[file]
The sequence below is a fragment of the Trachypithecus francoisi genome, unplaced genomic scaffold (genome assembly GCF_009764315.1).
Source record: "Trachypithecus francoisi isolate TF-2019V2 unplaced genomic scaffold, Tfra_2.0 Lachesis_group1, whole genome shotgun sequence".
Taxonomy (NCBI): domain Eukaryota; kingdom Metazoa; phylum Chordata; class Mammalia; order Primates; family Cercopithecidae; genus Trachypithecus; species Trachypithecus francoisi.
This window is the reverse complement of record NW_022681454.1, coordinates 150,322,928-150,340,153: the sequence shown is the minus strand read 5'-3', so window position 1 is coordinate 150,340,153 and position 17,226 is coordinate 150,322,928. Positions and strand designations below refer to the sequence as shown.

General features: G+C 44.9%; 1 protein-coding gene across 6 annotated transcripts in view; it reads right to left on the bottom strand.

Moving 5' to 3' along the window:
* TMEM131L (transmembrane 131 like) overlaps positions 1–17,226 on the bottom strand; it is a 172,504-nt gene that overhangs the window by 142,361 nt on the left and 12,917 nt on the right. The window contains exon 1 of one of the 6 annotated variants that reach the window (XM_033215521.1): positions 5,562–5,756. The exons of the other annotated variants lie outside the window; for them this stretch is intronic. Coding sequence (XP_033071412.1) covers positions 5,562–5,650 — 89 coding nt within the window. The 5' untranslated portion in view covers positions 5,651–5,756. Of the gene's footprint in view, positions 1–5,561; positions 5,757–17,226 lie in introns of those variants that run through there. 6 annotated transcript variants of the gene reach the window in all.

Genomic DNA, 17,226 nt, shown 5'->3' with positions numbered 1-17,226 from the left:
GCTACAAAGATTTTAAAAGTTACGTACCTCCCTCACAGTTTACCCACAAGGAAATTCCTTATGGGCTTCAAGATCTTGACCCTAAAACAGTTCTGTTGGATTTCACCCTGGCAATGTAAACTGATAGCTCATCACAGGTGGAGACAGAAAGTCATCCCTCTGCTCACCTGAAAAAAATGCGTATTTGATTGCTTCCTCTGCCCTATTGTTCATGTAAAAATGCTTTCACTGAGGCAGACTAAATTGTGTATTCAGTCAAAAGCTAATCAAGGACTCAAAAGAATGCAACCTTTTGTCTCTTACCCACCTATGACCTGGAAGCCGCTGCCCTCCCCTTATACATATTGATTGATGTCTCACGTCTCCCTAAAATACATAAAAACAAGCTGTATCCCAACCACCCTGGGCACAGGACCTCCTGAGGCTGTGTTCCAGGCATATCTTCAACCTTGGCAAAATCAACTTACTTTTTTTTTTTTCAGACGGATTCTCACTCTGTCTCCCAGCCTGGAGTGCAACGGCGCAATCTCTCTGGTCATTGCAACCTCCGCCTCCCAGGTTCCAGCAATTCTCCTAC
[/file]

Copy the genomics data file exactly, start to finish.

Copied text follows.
The sequence below is a fragment of the Trachypithecus francoisi genome, unplaced genomic scaffold (genome assembly GCF_009764315.1).
Source record: "Trachypithecus francoisi isolate TF-2019V2 unplaced genomic scaffold, Tfra_2.0 Lachesis_group1, whole genome shotgun sequence".
Taxonomy (NCBI): domain Eukaryota; kingdom Metazoa; phylum Chordata; class Mammalia; order Primates; family Cercopithecidae; genus Trachypithecus; species Trachypithecus francoisi.
This window is the reverse complement of record NW_022681454.1, coordinates 150,322,928-150,340,153: the sequence shown is the minus strand read 5'-3', so window position 1 is coordinate 150,340,153 and position 17,226 is coordinate 150,322,928. Positions and strand designations below refer to the sequence as shown.

General features: G+C 44.9%; 1 protein-coding gene across 6 annotated transcripts in view; it reads right to left on the bottom strand.

Moving 5' to 3' along the window:
* TMEM131L (transmembrane 131 like) overlaps positions 1–17,226 on the bottom strand; it is a 172,504-nt gene that overhangs the window by 142,361 nt on the left and 12,917 nt on the right. The window contains exon 1 of one of the 6 annotated variants that reach the window (XM_033215521.1): positions 5,562–5,756. The exons of the other annotated variants lie outside the window; for them this stretch is intronic. Coding sequence (XP_033071412.1) covers positions 5,562–5,650 — 89 coding nt within the window. The 5' untranslated portion in view covers positions 5,651–5,756. Of the gene's footprint in view, positions 1–5,561; positions 5,757–17,226 lie in introns of those variants that run through there. 6 annotated transcript variants of the gene reach the window in all.

Genomic DNA, 17,226 nt, shown 5'->3' with positions numbered 1-17,226 from the left:
GCTACAAAGATTTTAAAAGTTACGTACCTCCCTCACAGTTTACCCACAAGGAAATTCCTTATGGGCTTCAAGATCTTGACCCTAAAACAGTTCTGTTGGATTTCACCCTGGCAATGTAAACTGATAGCTCATCACAGGTGGAGACAGAAAGTCATCCCTCTGCTCACCTGAAAAAAATGCGTATTTGATTGCTTCCTCTGCCCTATTGTTCATGTAAAAATGCTTTCACTGAGGCAGACTAAATTGTGTATTCAGTCAAAAGCTAATCAAGGACTCAAAAGAATGCAACCTTTTGTCTCTTACCCACCTATGACCTGGAAGCCGCTGCCCTCCCCTTATACATATTGATTGATGTCTCACGTCTCCCTAAAATACATAAAAACAAGCTGTATCCCAACCACCCTGGGCACAGGACCTCCTGAGGCTGTGTTCCAGGCATATCTTCAACCTTGGCAAAATCAACTTACTTTTTTTTTTTTCAGACGGATTCTCACTCTGTCTCCCAGCCTGGAGTGCAACGGCGCAATCTCTCTGGTCATTGCAACCTCCGCCTCCCAGGTTCCAGCAATTCTCCTAC